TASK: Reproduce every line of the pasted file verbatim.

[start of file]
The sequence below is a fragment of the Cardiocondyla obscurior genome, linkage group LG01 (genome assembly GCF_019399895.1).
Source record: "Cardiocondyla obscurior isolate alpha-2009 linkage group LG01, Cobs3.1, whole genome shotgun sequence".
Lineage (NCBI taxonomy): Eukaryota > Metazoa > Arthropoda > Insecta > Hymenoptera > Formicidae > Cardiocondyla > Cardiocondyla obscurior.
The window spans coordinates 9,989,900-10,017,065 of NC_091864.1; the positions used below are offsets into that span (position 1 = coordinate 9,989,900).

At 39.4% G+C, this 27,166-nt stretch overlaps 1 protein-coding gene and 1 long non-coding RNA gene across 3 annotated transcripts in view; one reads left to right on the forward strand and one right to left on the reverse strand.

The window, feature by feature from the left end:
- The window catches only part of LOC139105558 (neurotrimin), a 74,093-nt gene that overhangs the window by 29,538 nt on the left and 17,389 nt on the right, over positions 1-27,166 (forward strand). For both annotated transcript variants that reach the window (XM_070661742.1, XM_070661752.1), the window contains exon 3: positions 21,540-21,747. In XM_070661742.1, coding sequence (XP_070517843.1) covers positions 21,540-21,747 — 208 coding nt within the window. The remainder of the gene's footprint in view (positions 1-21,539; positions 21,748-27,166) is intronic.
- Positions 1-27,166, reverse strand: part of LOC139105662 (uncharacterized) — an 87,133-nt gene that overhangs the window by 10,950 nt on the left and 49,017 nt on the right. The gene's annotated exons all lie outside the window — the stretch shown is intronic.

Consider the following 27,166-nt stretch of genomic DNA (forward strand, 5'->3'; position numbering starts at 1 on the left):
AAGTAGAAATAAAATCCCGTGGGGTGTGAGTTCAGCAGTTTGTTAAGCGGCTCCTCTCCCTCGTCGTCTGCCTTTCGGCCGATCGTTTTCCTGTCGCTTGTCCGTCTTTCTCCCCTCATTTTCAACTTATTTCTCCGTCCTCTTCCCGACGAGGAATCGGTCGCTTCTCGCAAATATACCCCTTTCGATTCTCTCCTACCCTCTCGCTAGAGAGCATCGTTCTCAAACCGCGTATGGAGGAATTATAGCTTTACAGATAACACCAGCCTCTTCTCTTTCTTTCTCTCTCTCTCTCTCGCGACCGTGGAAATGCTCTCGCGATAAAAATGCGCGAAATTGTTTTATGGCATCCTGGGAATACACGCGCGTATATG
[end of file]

The sequence below is a fragment of the Cardiocondyla obscurior genome, linkage group LG01 (genome assembly GCF_019399895.1).
Source record: "Cardiocondyla obscurior isolate alpha-2009 linkage group LG01, Cobs3.1, whole genome shotgun sequence".
Lineage (NCBI taxonomy): Eukaryota > Metazoa > Arthropoda > Insecta > Hymenoptera > Formicidae > Cardiocondyla > Cardiocondyla obscurior.
The window spans coordinates 9,989,900-10,017,065 of NC_091864.1; the positions used below are offsets into that span (position 1 = coordinate 9,989,900).

At 39.4% G+C, this 27,166-nt stretch overlaps 1 protein-coding gene and 1 long non-coding RNA gene across 3 annotated transcripts in view; one reads left to right on the forward strand and one right to left on the reverse strand.

The window, feature by feature from the left end:
- The window catches only part of LOC139105558 (neurotrimin), a 74,093-nt gene that overhangs the window by 29,538 nt on the left and 17,389 nt on the right, over positions 1-27,166 (forward strand). For both annotated transcript variants that reach the window (XM_070661742.1, XM_070661752.1), the window contains exon 3: positions 21,540-21,747. In XM_070661742.1, coding sequence (XP_070517843.1) covers positions 21,540-21,747 — 208 coding nt within the window. The remainder of the gene's footprint in view (positions 1-21,539; positions 21,748-27,166) is intronic.
- Positions 1-27,166, reverse strand: part of LOC139105662 (uncharacterized) — an 87,133-nt gene that overhangs the window by 10,950 nt on the left and 49,017 nt on the right. The gene's annotated exons all lie outside the window — the stretch shown is intronic.

Consider the following 27,166-nt stretch of genomic DNA (forward strand, 5'->3'; position numbering starts at 1 on the left):
AAGTAGAAATAAAATCCCGTGGGGTGTGAGTTCAGCAGTTTGTTAAGCGGCTCCTCTCCCTCGTCGTCTGCCTTTCGGCCGATCGTTTTCCTGTCGCTTGTCCGTCTTTCTCCCCTCATTTTCAACTTATTTCTCCGTCCTCTTCCCGACGAGGAATCGGTCGCTTCTCGCAAATATACCCCTTTCGATTCTCTCCTACCCTCTCGCTAGAGAGCATCGTTCTCAAACCGCGTATGGAGGAATTATAGCTTTACAGATAACACCAGCCTCTTCTCTTTCTTTCTCTCTCTCTCTCTCGCGACCGTGGAAATGCTCTCGCGATAAAAATGCGCGAAATTGTTTTATGGCATCCTGGGAATACACGCGCGTATATG